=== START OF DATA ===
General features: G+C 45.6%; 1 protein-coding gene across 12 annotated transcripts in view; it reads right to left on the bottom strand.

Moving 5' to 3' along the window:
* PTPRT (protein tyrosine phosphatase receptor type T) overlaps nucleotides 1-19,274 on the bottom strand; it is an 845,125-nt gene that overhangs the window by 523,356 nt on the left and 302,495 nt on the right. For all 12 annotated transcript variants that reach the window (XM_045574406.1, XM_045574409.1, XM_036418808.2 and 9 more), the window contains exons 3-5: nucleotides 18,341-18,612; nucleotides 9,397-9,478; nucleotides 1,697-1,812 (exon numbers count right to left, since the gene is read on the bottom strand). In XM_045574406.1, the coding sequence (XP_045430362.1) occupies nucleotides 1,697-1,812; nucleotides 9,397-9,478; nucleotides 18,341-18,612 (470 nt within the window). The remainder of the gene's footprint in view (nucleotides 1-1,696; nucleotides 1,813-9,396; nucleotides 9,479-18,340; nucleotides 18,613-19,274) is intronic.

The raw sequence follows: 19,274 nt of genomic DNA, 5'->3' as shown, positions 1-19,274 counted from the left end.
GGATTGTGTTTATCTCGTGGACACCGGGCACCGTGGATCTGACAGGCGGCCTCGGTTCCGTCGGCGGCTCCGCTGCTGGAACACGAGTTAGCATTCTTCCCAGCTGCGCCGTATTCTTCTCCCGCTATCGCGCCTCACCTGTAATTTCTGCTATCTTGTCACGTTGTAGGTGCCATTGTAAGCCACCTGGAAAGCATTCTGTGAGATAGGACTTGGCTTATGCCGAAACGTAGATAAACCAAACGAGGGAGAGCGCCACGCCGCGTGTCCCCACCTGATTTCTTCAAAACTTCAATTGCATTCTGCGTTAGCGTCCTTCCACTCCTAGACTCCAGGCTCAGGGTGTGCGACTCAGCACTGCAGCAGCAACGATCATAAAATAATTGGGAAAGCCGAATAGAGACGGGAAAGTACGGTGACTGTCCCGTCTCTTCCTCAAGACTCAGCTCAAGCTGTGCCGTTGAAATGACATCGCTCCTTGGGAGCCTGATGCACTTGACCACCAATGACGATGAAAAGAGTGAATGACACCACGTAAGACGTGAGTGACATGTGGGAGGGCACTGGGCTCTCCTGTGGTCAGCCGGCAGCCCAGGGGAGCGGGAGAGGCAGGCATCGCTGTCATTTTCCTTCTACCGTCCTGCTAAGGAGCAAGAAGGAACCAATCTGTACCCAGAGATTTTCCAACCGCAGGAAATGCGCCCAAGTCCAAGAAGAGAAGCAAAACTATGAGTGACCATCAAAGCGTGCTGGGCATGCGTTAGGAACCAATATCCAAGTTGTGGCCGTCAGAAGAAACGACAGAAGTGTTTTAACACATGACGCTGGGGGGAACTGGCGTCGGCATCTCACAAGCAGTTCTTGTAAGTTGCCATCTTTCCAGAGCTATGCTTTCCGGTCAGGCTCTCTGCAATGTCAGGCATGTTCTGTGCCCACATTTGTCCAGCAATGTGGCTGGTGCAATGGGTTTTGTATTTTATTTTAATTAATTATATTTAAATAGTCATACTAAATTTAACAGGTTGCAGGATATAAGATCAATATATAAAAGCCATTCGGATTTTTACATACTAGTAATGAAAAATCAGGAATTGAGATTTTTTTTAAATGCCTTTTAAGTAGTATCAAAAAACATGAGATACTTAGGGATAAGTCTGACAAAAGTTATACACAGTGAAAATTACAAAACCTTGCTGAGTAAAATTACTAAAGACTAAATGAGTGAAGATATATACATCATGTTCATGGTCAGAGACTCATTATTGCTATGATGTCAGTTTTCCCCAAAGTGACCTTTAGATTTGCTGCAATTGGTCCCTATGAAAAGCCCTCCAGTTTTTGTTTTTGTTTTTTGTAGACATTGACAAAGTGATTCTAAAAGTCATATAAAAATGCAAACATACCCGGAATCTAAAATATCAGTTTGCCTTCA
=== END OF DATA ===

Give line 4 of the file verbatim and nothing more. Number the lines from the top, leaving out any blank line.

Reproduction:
The raw sequence follows: 19,274 nt of genomic DNA, 5'->3' as shown, positions 1-19,274 counted from the left end.